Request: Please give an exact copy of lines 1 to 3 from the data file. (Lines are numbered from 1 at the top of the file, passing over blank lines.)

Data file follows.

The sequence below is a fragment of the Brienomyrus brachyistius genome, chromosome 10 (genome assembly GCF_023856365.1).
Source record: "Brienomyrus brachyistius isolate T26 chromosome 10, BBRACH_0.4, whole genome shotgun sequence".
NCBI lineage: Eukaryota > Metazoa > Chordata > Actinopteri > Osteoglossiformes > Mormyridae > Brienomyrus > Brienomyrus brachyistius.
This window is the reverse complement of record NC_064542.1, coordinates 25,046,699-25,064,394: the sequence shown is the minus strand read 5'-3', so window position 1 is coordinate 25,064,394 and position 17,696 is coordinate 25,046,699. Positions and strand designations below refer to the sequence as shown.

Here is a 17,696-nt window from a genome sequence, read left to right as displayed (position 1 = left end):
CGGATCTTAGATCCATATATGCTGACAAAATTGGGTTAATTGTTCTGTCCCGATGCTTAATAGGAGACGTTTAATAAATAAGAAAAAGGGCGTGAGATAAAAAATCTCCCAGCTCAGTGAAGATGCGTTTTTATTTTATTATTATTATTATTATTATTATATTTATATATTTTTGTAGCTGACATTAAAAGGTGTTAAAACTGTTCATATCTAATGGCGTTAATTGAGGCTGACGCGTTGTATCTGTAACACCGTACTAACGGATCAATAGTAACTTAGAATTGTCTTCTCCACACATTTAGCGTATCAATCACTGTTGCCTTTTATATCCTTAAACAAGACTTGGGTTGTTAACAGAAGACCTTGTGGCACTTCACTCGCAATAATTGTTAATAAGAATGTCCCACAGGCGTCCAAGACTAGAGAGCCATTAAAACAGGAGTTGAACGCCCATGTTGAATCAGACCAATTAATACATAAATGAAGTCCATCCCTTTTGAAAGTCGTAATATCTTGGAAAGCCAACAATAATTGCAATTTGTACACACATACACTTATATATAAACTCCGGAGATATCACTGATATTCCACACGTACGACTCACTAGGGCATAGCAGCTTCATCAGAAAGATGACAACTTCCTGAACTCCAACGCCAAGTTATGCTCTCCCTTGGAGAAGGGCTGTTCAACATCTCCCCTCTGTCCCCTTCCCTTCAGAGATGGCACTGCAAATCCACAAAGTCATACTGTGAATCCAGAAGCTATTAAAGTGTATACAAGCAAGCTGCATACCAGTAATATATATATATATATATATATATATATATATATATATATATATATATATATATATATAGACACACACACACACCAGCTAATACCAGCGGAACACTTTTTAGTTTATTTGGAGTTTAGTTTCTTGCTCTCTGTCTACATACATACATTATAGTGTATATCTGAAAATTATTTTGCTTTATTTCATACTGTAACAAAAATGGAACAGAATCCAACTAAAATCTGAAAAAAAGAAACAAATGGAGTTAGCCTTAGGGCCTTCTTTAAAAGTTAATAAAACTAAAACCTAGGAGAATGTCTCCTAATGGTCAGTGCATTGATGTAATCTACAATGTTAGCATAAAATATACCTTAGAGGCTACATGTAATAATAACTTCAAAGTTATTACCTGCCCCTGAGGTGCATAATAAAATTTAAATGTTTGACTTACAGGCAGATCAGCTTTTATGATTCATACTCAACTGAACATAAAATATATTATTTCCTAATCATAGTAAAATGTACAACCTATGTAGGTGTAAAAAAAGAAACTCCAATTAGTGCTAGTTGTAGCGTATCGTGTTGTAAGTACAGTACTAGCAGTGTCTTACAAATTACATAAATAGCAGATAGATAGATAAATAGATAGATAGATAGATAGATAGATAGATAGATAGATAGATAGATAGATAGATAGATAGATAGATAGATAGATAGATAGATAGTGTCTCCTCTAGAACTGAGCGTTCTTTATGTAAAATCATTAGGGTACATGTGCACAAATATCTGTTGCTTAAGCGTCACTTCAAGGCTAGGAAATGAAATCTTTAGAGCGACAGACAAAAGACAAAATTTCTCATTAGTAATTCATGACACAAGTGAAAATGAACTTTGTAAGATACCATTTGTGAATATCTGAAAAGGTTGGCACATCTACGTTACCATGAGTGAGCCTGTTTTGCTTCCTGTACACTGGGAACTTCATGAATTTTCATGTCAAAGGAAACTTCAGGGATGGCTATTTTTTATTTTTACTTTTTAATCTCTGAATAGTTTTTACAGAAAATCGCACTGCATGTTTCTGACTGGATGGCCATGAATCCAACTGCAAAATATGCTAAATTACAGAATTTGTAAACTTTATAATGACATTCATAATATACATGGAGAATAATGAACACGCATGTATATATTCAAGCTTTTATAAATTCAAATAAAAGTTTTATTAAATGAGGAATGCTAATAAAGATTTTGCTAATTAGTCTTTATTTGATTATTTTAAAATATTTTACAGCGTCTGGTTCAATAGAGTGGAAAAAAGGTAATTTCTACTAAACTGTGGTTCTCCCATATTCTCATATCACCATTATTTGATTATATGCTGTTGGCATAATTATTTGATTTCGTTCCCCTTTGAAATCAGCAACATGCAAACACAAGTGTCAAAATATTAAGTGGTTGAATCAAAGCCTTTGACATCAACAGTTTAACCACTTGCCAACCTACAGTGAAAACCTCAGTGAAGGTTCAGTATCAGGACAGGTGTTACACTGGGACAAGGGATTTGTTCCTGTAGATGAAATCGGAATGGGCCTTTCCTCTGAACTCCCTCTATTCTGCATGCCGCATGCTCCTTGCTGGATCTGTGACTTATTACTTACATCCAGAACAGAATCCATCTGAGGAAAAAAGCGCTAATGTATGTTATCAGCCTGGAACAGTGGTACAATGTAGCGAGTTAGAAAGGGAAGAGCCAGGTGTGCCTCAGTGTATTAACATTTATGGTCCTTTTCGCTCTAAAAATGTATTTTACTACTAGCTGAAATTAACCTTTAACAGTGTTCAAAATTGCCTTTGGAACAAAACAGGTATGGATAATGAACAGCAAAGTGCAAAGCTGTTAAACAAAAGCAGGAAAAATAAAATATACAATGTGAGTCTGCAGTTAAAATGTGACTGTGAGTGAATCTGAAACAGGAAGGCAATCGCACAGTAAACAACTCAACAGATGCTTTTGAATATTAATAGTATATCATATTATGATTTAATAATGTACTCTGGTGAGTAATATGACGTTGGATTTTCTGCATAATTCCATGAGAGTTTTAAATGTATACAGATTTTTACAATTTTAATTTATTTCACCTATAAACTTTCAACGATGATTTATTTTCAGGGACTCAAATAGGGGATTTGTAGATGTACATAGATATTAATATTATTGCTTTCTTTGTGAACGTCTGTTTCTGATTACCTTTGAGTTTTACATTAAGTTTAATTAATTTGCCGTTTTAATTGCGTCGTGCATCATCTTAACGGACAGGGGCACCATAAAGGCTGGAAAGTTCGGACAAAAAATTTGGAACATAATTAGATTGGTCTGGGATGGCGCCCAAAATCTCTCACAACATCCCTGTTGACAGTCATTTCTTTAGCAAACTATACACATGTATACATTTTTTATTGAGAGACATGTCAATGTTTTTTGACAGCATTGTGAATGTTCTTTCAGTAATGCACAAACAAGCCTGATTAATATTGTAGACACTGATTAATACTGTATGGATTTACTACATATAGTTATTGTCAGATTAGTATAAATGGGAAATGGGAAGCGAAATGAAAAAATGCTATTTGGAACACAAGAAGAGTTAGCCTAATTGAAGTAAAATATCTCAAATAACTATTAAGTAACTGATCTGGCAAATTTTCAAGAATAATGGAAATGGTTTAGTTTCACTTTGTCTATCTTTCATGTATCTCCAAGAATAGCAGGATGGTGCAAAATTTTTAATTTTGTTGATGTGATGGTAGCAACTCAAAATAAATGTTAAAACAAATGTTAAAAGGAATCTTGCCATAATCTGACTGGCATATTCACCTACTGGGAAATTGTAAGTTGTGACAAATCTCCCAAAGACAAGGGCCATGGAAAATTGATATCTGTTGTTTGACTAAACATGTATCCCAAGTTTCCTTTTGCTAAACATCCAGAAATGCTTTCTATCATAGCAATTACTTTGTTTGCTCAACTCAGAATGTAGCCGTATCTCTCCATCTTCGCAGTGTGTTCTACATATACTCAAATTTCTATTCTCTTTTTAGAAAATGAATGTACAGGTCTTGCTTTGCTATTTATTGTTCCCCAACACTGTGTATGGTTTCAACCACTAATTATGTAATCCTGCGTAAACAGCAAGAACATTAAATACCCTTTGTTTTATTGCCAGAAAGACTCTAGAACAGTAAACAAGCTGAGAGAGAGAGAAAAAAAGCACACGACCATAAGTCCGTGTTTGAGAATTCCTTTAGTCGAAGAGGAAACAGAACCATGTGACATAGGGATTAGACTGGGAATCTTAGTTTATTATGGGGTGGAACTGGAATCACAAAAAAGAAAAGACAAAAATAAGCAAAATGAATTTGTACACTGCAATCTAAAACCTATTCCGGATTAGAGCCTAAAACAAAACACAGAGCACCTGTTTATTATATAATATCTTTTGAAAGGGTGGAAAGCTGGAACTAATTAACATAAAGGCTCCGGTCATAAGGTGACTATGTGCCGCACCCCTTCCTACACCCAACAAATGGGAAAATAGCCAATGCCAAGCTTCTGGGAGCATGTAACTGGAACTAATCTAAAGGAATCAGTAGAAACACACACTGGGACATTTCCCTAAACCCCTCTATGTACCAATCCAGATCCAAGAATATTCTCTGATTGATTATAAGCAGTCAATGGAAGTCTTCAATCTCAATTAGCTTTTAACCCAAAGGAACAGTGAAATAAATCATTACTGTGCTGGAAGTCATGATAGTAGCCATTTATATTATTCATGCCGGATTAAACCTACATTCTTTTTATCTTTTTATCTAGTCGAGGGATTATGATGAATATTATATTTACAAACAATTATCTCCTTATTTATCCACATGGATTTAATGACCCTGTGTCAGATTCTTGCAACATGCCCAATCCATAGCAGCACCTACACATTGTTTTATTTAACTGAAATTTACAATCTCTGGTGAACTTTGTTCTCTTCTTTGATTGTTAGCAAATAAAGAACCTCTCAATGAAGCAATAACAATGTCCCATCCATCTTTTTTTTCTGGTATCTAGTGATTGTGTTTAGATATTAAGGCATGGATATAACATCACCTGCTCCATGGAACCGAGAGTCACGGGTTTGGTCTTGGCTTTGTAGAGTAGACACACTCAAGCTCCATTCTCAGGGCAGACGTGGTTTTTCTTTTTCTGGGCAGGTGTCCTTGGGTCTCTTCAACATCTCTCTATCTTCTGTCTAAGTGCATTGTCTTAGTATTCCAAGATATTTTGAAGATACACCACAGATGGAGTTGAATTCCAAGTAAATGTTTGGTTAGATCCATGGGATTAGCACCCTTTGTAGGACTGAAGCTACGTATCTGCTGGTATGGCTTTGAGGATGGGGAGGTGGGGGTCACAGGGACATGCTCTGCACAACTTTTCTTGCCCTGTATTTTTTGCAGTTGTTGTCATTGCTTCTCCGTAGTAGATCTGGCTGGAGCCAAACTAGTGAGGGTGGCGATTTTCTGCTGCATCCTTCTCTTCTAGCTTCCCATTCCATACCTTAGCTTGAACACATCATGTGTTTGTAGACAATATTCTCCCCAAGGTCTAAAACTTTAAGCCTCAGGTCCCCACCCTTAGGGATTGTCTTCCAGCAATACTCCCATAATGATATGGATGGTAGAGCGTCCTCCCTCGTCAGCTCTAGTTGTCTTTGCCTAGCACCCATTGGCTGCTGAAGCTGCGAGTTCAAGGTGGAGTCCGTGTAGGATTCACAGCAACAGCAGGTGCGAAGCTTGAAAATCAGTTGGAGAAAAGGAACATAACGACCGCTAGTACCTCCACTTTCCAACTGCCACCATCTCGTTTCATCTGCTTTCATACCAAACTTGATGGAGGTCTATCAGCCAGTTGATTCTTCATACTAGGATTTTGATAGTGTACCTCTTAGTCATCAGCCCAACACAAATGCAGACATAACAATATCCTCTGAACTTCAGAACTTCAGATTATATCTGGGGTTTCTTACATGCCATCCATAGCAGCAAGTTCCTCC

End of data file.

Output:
The sequence below is a fragment of the Brienomyrus brachyistius genome, chromosome 10 (genome assembly GCF_023856365.1).
Source record: "Brienomyrus brachyistius isolate T26 chromosome 10, BBRACH_0.4, whole genome shotgun sequence".
NCBI lineage: Eukaryota > Metazoa > Chordata > Actinopteri > Osteoglossiformes > Mormyridae > Brienomyrus > Brienomyrus brachyistius.